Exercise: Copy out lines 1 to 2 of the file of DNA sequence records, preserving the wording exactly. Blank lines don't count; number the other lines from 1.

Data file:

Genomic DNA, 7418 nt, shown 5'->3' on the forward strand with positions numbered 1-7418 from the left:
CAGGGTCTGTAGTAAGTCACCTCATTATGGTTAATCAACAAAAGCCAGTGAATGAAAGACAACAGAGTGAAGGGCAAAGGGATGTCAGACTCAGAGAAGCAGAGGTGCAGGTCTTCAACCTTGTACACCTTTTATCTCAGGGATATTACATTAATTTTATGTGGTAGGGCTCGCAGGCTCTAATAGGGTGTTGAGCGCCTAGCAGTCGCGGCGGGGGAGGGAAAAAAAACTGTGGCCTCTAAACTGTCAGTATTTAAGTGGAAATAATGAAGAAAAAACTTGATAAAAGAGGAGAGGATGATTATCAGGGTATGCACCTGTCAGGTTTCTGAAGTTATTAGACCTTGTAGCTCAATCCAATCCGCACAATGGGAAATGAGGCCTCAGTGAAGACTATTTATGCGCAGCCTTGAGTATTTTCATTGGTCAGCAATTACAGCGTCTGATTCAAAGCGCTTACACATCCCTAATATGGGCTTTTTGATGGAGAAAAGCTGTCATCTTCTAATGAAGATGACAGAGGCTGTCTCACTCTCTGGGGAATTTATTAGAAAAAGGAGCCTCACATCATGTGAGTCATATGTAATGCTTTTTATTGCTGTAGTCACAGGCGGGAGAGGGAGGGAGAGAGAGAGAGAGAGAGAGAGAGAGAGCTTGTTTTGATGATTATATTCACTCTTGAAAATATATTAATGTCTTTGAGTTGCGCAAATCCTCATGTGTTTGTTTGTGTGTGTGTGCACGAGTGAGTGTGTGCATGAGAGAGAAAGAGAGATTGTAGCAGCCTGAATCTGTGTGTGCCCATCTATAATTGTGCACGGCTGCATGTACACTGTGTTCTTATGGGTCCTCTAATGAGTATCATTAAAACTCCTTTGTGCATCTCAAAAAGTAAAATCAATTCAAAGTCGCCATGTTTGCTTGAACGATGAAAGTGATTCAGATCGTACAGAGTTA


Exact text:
Genomic DNA, 7418 nt, shown 5'->3' on the forward strand with positions numbered 1-7418 from the left:
CAGGGTCTGTAGTAAGTCACCTCATTATGGTTAATCAACAAAAGCCAGTGAATGAAAGACAACAGAGTGAAGGGCAAAGGGATGTCAGACTCAGAGAAGCAGAGGTGCAGGTCTTCAACCTTGTACACCTTTTATCTCAGGGATATTACATTAATTTTATGTGGTAGGGCTCGCAGGCTCTAATAGGGTGTTGAGCGCCTAGCAGTCGCGGCGGGGGAGGGAAAAAAAACTGTGGCCTCTAAACTGTCAGTATTTAAGTGGAAATAATGAAGAAAAAACTTGATAAAAGAGGAGAGGATGATTATCAGGGTATGCACCTGTCAGGTTTCTGAAGTTATTAGACCTTGTAGCTCAATCCAATCCGCACAATGGGAAATGAGGCCTCAGTGAAGACTATTTATGCGCAGCCTTGAGTATTTTCATTGGTCAGCAATTACAGCGTCTGATTCAAAGCGCTTACACATCCCTAATATGGGCTTTTTGATGGAGAAAAGCTGTCATCTTCTAATGAAGATGACAGAGGCTGTCTCACTCTCTGGGGAATTTATTAGAAAAAGGAGCCTCACATCATGTGAGTCATATGTAATGCTTTTTATTGCTGTAGTCACAGGCGGGAGAGGGAGGGAGAGAGAGAGAGAGAGAGAGAGAGAGAGCTTGTTTTGATGATTATATTCACTCTTGAAAATATATTAATGTCTTTGAGTTGCGCAAATCCTCATGTGTTTGTTTGTGTGTGTGTGCACGAGTGAGTGTGTGCATGAGAGAGAAAGAGAGATTGTAGCAGCCTGAATCTGTGTGTGCCCATCTATAATTGTGCACGGCTGCATGTACACTGTGTTCTTATGGGTCCTCTAATGAGTATCATTAAAACTCCTTTGTGCATCTCAAAAAGTAAAATCAATTCAAAGTCGCCATGTTTGCTTGAACGATGAAAGTGATTCAGATCGTACAGAGTTA